Choosing the perfect font is crucial to many things, whether you are a programmer, system administrator, or Linux user who is fond of the terminal.
Station line change It helps you achieve the following:
- A pleasing aesthetic look for your station
- It improves reading
- Reduces eye strain
looks good. But how do you choose the perfect font? There are hundreds and thousands of options available.
For starters, you can choose a file The perfect font for technical documents or markup Because those have good readability. After that, you can filter fossil projects (if that interests you) and check if those Fonts size well With high resolution screens (depending on your requirements).
Fret not to give you a head start, we have selected some of the best fonts that are suitable for coding, providing good readability while also looking good at the same time.
It includes codec hook support and offers three variants: Standard, Single, and a version that supports embedded powerline codecs.
2. Vera Code
Vera code It is a monospaced font with programmatic binding and ASCII support.
It adjusts regularly to support letter pairs and output better punctuation.
take It is a monospaced font designed for source codes.
You get ASCII, powerline support, and the usual styles for Bold italic, italic, and bold.
If you notice their GitHub page, they provide instructions for optimizing line-width for some Linux distributions.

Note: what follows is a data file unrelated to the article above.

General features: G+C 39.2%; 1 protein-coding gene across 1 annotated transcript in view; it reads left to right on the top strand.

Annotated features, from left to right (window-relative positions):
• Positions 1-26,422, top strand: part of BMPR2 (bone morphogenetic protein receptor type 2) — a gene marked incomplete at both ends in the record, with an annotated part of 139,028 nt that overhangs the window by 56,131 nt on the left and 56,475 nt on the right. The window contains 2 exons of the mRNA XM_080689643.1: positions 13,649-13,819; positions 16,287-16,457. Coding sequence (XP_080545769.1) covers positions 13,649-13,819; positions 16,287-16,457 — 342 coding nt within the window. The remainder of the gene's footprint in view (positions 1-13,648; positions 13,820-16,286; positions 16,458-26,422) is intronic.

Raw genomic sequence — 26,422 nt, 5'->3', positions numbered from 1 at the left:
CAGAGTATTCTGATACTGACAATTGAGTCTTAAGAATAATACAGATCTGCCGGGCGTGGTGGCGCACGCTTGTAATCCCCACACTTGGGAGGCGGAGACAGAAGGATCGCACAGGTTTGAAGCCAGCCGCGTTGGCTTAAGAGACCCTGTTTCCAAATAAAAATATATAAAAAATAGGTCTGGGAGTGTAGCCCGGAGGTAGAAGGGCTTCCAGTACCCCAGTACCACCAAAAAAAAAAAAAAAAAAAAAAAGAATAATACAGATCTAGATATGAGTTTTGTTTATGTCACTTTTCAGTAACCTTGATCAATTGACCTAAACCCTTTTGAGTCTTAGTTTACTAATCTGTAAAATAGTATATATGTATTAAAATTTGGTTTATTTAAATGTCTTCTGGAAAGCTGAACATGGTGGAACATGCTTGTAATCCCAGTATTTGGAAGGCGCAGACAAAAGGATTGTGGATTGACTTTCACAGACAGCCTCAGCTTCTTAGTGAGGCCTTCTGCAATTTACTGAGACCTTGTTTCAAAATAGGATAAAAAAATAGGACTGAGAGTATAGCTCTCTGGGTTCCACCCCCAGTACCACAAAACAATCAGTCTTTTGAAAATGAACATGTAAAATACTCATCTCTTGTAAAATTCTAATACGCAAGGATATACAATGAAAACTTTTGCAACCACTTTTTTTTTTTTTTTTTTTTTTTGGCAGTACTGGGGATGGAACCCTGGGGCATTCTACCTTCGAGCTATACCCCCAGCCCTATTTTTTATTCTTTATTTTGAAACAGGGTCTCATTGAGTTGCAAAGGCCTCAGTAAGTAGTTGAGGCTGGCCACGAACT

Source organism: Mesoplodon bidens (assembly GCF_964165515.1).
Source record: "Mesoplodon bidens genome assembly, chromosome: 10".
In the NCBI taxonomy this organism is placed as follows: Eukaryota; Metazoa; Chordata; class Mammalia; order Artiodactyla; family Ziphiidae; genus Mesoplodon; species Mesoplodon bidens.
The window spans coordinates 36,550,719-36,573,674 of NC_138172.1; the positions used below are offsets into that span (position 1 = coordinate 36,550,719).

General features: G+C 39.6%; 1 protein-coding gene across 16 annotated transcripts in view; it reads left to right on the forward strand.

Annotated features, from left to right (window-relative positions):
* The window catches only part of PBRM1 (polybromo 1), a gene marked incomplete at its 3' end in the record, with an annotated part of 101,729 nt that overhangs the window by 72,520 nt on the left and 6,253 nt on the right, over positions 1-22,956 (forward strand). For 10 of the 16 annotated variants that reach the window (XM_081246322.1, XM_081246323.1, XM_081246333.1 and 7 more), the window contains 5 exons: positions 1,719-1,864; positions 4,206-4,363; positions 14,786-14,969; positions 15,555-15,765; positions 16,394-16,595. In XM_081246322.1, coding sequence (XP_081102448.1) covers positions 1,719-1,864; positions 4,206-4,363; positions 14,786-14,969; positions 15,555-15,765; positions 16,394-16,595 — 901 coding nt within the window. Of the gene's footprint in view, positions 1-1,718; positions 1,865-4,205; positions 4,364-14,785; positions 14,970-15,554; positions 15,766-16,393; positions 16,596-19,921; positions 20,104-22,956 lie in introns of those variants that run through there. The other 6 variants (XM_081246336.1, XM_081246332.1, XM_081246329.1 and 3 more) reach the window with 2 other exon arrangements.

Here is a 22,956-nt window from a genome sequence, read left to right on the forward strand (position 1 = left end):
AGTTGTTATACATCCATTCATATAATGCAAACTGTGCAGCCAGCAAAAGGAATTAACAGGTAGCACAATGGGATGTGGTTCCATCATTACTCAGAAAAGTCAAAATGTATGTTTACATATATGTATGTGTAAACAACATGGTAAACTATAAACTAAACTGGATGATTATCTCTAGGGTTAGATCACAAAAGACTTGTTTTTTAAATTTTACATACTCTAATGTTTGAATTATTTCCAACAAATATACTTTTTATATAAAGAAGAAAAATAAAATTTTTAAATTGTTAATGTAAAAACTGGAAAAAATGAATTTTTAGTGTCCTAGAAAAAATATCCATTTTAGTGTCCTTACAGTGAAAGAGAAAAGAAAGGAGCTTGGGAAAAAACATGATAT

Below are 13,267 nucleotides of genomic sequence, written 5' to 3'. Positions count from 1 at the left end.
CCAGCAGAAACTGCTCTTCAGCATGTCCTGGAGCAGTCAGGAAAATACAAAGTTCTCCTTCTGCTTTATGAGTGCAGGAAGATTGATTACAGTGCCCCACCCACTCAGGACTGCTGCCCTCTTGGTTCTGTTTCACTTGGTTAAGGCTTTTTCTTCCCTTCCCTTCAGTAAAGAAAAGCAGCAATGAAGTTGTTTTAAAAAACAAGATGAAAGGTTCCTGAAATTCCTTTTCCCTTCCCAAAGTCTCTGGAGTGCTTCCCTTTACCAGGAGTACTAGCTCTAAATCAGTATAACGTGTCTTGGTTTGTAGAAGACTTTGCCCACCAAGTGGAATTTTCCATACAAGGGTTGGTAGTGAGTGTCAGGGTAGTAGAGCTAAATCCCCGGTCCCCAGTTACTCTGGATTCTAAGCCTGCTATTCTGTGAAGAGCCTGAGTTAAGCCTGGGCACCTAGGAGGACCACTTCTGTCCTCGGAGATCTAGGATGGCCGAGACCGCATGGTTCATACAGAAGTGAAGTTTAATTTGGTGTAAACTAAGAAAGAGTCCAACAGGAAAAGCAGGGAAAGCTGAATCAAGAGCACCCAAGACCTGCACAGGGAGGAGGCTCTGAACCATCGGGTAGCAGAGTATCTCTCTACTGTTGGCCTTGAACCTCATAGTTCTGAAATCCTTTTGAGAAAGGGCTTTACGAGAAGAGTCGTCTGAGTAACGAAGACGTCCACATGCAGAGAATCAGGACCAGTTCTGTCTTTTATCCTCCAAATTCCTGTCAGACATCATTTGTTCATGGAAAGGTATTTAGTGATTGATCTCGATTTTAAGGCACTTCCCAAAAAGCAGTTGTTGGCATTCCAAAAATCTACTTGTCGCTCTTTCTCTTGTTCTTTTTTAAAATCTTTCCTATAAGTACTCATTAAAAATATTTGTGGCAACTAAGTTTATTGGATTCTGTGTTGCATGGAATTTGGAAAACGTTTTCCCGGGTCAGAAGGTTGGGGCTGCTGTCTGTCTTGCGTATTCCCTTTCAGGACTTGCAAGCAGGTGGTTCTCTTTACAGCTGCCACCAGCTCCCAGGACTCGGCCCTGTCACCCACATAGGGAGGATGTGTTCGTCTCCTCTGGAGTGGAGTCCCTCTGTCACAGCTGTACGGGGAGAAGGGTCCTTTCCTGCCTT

inconsulata It is a clear monospaced font designed for easy reading. You can find it as one of the options in the Google Font family.
The font offers many useful styles for terminal emulators and coding purposes.
Josephka It is an open source, versatile, elegant-looking font designed for writing and using code in terminals and technical documents.
You can get installation instructions from the GitHub page for other platforms, including Linux.
6. Monocular JetBrains
The free and open source font is designed for developers, for example, JetBrains Mono.
As the name suggests, it is the default font used by the popular developer tools under JetBrains.
7. Myslow NF
Meslo NF is a font that supports ASCII and symbols well in the device.
It looks great in shells like zsh, fish and others. You can check our article on the least known Linux shells to explore others.
Suggest reading 📖
single is another open source font that aims to be useful for coding. With support for the usual laces and light-dark variants, it should be a good choice for terminals.
9. Ubuntu Monospace
We all love Ubuntu’s default font, ie Ubuntu Monospace. It is optimized for many languages, high resolution screens and good readability.
You don’t need to install it if you are already using Ubuntu.
10. SourceCode Pro
Source Code Pro It is a good mix of everything. While it is optimized for coding environments and developed by Adobe, it provides good readability and search for terminals.
Recommended reading 📖
How to install these fonts?
You can easily install a font by downloading a TTF or OTF file and then double-clicking it to open it with Font Viewer for installation.
To install several fonts at once, you can create a file
.fonts folder in the home directory and put the font files there. You can check out our guide at Installing new lines For more detailed information.
More ways to customize the station
Here are some other ways to customize the look and feel of your device.
Another interesting tool that automatically changes the color scheme of the device based on the desktop wallpaper. How cool!
💬What is your favorite on the list? Do you have better suggestions? Do share your thoughts in the comments below.